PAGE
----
As summer winds down, the cooler months approach, and Florida will be in full swing with horse shows. Have you shown before? It is an exciting time, but with anything else equestrian-related, it will cost you.
Horse shows offer the perfect opportunity to show off what you have learned in your lessons, add a bit of competitive fun to your riding, give yourself a bit of an ego-boost and fond memories with your horse, gain exposure and increase the value of your sale horses, among many other benefits.
But a warning to those who haven’t taken the plunge into the competition world – it isn’t cheap.
Before getting your (or your kids) hopes set on showing, it is important to take a look at the costs associated with showing. You may look at a show bill for a local fun show and think that only $5 per class is doable, but entry fees actually only make up a small percentage of the total cost of getting you and your horse to the show, in the ring, and back home.
The following are some of the costs you may not have thought about that go into horse showing along with possible ways to save money. Actual monetary values of these items vary depending on location, rating of horse show (local, A-rated, national, etc), and discipline. This list is provided as a means to help you plan for the costs you will incur when showing.
Show Clothes, Tack & Equipment
Unless the show allows you to ride in your jeans and t-shirt, expect to shell out some money on show clothes. Be sure to read the rules included in the show bill. If you have questions, ask show management or someone who has shown there before. Many shows will require you wear an approved helmet. To be competitive, you may need to be aware of what is currently “in style” for the discipline you plan on riding/competing in.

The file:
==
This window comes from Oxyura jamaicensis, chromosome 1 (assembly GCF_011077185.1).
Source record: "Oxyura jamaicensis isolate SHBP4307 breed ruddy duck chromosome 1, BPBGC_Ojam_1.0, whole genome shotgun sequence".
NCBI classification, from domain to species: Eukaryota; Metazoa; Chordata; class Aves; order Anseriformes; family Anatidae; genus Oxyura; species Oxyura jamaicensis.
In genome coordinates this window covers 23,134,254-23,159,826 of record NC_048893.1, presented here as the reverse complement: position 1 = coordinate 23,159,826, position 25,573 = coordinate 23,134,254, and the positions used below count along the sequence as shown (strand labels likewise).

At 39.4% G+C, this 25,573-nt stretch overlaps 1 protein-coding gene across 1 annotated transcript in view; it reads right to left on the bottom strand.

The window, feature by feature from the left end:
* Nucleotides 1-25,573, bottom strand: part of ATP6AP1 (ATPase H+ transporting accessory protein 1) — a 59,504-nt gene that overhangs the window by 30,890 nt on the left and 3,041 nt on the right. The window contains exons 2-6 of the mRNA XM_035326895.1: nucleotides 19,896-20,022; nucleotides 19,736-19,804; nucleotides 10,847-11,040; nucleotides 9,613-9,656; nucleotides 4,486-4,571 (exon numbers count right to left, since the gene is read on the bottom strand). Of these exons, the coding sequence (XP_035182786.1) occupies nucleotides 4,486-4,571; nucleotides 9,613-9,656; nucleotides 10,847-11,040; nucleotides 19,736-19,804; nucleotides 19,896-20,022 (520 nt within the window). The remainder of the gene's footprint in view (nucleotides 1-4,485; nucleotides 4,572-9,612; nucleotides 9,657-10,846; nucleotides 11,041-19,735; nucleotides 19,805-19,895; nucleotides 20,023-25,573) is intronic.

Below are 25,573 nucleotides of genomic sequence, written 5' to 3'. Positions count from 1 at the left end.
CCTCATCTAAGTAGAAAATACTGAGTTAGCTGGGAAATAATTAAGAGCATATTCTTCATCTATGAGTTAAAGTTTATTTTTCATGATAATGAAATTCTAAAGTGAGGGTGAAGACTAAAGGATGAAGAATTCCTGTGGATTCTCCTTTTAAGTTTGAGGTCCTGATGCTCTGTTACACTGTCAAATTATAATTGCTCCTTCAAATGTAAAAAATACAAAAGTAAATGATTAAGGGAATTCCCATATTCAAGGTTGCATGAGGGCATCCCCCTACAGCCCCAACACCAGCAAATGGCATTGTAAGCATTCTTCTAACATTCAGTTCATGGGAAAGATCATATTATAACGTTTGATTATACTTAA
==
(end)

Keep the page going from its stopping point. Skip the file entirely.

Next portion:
You do not necessarily need the newest equipment or tack to compete, but it must be clean, safe to use, and acceptable by show rules. Again, you must make yourself familiar with competition rules for the discipline you are competing in. These rules can change over time as well, so refresher courses won’t hurt. Certain equipment, boots/wraps, types of bridles, and bits are not allowed in certain divisions or classes.
Cost Cutting: To save money on your show clothes and equipment, be sure to watch your tack shops (both brick and mortar tack shops and online distributors) for deals. You may find clearance items, but again watch to see what is allowed and in style if you are showing in judged classes (such as hunters, western pleasure/equitation, halter/showmanship, etc). If you ride at a barn with other people who show, you may be able to find some hand-me-downs or borrow certain pieces until you decide that showing is right for you. At some barns, they may offer tack cleaning for shows but it will cost you. Invest in some saddle soap, oil, polish, etc. and clean your own. It may take time but it will save some money and you will know your equipment is clean and safe to use.
Club/Association Membership Fees
If you plan on showing more than once or if you’re trying to gain exposure for your sale horses, it may be beneficial to register you and/or your horses with local or national clubs/associations. By doing this, you may tally points that will lead to year end prizes, awards, and recognition. These could be breed, discipline or location specific. It isn’t required, but if showing is something you want to make a habit of – it could be beneficial to look into the right registry for you.